Abstract: A Comparison of the Expression of a Chaoborus-Induced Phenotypic Plasticity in Daphnia Among Ten Natural Populations
Mentor: Dr. Ross Black, Department of Biology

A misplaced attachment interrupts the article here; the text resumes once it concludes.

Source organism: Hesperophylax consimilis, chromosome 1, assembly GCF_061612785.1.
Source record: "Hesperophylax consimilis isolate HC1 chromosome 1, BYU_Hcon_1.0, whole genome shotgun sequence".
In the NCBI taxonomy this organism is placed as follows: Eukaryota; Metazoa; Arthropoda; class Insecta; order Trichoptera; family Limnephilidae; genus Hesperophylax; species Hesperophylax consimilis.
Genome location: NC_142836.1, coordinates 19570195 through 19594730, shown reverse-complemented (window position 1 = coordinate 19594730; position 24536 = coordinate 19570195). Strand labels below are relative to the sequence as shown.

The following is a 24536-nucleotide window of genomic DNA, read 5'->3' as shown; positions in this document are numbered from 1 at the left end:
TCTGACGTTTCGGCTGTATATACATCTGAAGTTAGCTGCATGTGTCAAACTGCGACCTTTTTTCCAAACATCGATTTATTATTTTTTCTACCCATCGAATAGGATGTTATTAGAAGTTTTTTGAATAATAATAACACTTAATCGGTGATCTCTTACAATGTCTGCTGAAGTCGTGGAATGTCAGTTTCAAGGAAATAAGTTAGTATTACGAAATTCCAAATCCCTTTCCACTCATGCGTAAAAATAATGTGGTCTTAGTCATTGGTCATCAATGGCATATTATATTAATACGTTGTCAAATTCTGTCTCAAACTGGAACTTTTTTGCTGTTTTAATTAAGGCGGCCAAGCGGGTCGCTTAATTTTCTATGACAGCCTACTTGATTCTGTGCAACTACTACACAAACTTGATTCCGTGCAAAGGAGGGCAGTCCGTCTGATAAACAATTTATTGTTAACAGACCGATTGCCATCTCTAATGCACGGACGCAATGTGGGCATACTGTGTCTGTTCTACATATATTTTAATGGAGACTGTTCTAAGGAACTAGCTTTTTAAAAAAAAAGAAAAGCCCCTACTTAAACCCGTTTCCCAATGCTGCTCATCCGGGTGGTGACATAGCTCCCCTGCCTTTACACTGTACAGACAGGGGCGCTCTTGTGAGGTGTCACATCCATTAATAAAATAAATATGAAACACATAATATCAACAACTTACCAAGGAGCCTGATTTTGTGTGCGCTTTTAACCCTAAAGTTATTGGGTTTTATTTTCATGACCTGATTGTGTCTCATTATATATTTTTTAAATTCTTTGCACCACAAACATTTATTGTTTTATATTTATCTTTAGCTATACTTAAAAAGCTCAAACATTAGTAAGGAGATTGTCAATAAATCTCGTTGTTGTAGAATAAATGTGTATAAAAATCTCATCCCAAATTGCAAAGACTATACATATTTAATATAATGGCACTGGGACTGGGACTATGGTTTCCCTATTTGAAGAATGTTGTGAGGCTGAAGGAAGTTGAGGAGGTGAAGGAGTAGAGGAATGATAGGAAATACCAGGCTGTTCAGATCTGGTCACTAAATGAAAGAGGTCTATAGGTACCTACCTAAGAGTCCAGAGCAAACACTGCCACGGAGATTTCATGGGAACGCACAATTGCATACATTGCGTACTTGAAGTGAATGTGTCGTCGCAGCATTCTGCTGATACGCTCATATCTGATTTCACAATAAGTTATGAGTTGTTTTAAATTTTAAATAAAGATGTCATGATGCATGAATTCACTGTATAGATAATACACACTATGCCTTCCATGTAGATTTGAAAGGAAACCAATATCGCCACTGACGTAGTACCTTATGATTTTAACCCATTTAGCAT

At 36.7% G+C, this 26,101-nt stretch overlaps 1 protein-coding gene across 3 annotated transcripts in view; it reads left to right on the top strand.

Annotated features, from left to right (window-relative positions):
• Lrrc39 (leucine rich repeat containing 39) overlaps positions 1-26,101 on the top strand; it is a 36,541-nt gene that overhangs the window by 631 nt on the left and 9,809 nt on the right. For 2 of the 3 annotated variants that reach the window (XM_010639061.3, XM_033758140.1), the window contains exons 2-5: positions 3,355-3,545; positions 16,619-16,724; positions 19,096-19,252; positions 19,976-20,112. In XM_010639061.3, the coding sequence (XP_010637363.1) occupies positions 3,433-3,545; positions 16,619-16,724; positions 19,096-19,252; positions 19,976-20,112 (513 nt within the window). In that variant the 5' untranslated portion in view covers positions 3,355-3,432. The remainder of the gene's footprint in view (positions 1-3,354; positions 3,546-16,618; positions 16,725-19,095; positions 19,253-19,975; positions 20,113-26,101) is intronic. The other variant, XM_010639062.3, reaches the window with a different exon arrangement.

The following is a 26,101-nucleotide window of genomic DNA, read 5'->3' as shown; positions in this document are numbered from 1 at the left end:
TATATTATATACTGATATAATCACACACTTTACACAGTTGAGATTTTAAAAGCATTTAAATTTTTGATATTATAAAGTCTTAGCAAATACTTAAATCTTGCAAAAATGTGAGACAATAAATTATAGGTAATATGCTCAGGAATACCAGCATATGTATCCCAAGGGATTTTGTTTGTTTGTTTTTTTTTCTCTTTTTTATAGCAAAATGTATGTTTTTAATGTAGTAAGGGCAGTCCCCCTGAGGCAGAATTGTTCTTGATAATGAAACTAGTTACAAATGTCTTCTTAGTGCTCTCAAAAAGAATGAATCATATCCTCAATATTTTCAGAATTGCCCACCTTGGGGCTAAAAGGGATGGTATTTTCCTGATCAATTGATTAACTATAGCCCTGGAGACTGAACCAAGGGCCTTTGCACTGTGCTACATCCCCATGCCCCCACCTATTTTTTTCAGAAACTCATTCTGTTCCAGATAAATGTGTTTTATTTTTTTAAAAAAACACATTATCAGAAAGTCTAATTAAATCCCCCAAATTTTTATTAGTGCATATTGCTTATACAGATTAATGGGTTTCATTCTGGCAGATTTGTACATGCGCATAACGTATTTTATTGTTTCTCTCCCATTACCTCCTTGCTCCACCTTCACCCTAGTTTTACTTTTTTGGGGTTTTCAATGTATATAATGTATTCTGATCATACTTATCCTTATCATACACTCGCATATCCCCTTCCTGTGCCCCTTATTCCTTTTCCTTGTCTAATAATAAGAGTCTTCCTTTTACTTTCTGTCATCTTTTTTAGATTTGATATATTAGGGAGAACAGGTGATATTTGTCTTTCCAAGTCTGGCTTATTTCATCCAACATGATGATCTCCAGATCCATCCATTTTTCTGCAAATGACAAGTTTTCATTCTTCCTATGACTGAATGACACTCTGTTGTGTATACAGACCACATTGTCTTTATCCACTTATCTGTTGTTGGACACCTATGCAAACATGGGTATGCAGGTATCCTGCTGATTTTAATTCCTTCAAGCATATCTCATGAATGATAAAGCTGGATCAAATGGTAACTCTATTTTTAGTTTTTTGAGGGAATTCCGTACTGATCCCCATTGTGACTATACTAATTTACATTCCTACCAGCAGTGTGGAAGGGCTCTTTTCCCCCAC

A comparison of the expression of Chaoborus-induced neckteenth among ten natural pond populations of Daphnia was conducted to better understand the ecology of predator-induced phenotypic plasticities. Pond water was collected from each of the ten ponds to test the inducibility of the water on a single D. pulex clone using a reaction norm bioassay. Quantitative analysis of the ten pond populations suggests that the expression of neckteenth in Daphnia is an adaptive response to the predator: prey ratio. The expression of Chaoborius-induced phenotypic plasticity in first and second instar Daphnia in nature increases with Chaoborus density, and decreases with increased Daphnia density. This observation is further supported by several predators to prey ratios that were positively and significantly correlated with the proportion of first and second instar Daphnia possessing neckteenth. Interestingly, there was no significant correlation in the expression of neckteenth between the natural Daphnia populations and the Daphnia under pond water bioassay conditions suggesting the environment provides a significant source of variation influencing induction among first and second instar Daphnia.
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